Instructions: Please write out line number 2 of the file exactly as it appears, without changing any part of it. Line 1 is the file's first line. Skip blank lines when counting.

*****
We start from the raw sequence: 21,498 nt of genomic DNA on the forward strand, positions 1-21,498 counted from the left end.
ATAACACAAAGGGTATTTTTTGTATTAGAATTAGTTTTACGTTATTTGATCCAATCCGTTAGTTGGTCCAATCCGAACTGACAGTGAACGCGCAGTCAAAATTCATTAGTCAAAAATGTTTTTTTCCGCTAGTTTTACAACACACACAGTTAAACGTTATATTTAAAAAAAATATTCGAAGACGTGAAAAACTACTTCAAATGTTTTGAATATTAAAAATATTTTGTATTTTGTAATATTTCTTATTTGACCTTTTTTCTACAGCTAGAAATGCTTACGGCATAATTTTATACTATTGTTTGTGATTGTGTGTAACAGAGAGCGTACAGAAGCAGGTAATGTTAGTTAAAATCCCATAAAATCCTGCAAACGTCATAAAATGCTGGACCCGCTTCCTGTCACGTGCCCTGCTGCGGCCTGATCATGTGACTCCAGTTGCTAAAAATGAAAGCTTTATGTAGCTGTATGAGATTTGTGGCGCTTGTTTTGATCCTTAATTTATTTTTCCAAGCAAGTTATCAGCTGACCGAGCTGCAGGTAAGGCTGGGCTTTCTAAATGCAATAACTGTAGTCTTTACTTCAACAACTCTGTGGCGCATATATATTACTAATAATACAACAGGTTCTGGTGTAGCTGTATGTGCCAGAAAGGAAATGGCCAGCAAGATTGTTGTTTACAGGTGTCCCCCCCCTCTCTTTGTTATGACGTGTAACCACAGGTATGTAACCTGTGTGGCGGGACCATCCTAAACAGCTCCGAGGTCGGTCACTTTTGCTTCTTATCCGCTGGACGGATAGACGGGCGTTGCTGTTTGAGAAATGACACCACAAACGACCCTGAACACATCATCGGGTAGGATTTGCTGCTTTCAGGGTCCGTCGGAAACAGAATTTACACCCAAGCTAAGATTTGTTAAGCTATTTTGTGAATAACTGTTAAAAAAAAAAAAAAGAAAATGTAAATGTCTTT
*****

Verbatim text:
ATAACACAAAGGGTATTTTTTGTATTAGAATTAGTTTTACGTTATTTGATCCAATCCGTTAGTTGGTCCAATCCGAACTGACAGTGAACGCGCAGTCAAAATTCATTAGTCAAAAATGTTTTTTTCCGCTAGTTTTACAACACACACAGTTAAACGTTATATTTAAAAAAAATATTCGAAGACGTGAAAAACTACTTCAAATGTTTTGAATATTAAAAATATTTTGTATTTTGTAATATTTCTTATTTGACCTTTTTTCTACAGCTAGAAATGCTTACGGCATAATTTTATACTATTGTTTGTGATTGTGTGTAACAGAGAGCGTACAGAAGCAGGTAATGTTAGTTAAAATCCCATAAAATCCTGCAAACGTCATAAAATGCTGGACCCGCTTCCTGTCACGTGCCCTGCTGCGGCCTGATCATGTGACTCCAGTTGCTAAAAATGAAAGCTTTATGTAGCTGTATGAGATTTGTGGCGCTTGTTTTGATCCTTAATTTATTTTTCCAAGCAAGTTATCAGCTGACCGAGCTGCAGGTAAGGCTGGGCTTTCTAAATGCAATAACTGTAGTCTTTACTTCAACAACTCTGTGGCGCATATATATTACTAATAATACAACAGGTTCTGGTGTAGCTGTATGTGCCAGAAAGGAAATGGCCAGCAAGATTGTTGTTTACAGGTGTCCCCCCCCTCTCTTTGTTATGACGTGTAACCACAGGTATGTAACCTGTGTGGCGGGACCATCCTAAACAGCTCCGAGGTCGGTCACTTTTGCTTCTTATCCGCTGGACGGATAGACGGGCGTTGCTGTTTGAGAAATGACACCACAAACGACCCTGAACACATCATCGGGTAGGATTTGCTGCTTTCAGGGTCCGTCGGAAACAGAATTTACACCCAAGCTAAGATTTGTTAAGCTATTTTGTGAATAACTGTTAAAAAAAAAAAAAAGAAAATGTAAATGTCTTT